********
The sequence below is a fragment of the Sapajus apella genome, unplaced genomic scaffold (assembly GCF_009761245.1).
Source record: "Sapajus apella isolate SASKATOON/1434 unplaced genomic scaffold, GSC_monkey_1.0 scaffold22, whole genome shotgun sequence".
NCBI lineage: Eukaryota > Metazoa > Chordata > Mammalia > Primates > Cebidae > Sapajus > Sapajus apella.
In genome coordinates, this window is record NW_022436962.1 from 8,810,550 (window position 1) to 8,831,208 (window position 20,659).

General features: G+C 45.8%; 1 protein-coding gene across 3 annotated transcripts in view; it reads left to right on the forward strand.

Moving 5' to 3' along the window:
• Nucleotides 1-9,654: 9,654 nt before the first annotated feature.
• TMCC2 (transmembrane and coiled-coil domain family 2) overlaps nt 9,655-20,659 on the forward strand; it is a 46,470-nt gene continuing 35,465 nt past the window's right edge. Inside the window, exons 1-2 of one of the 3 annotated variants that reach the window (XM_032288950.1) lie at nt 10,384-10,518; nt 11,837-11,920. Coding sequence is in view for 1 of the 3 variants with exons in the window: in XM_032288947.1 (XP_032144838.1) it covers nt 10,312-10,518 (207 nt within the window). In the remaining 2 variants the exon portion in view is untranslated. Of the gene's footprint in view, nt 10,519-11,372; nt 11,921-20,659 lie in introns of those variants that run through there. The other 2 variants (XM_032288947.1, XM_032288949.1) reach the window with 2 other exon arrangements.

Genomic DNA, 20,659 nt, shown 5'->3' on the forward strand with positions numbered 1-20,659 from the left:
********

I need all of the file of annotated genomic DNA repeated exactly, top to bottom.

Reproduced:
The sequence below is a fragment of the Sapajus apella genome, unplaced genomic scaffold (assembly GCF_009761245.1).
Source record: "Sapajus apella isolate SASKATOON/1434 unplaced genomic scaffold, GSC_monkey_1.0 scaffold22, whole genome shotgun sequence".
NCBI lineage: Eukaryota > Metazoa > Chordata > Mammalia > Primates > Cebidae > Sapajus > Sapajus apella.
In genome coordinates, this window is record NW_022436962.1 from 8,810,550 (window position 1) to 8,831,208 (window position 20,659).

General features: G+C 45.8%; 1 protein-coding gene across 3 annotated transcripts in view; it reads left to right on the forward strand.

Moving 5' to 3' along the window:
• Nucleotides 1-9,654: 9,654 nt before the first annotated feature.
• TMCC2 (transmembrane and coiled-coil domain family 2) overlaps nt 9,655-20,659 on the forward strand; it is a 46,470-nt gene continuing 35,465 nt past the window's right edge. Inside the window, exons 1-2 of one of the 3 annotated variants that reach the window (XM_032288950.1) lie at nt 10,384-10,518; nt 11,837-11,920. Coding sequence is in view for 1 of the 3 variants with exons in the window: in XM_032288947.1 (XP_032144838.1) it covers nt 10,312-10,518 (207 nt within the window). In the remaining 2 variants the exon portion in view is untranslated. Of the gene's footprint in view, nt 10,519-11,372; nt 11,921-20,659 lie in introns of those variants that run through there. The other 2 variants (XM_032288947.1, XM_032288949.1) reach the window with 2 other exon arrangements.

Genomic DNA, 20,659 nt, shown 5'->3' on the forward strand with positions numbered 1-20,659 from the left: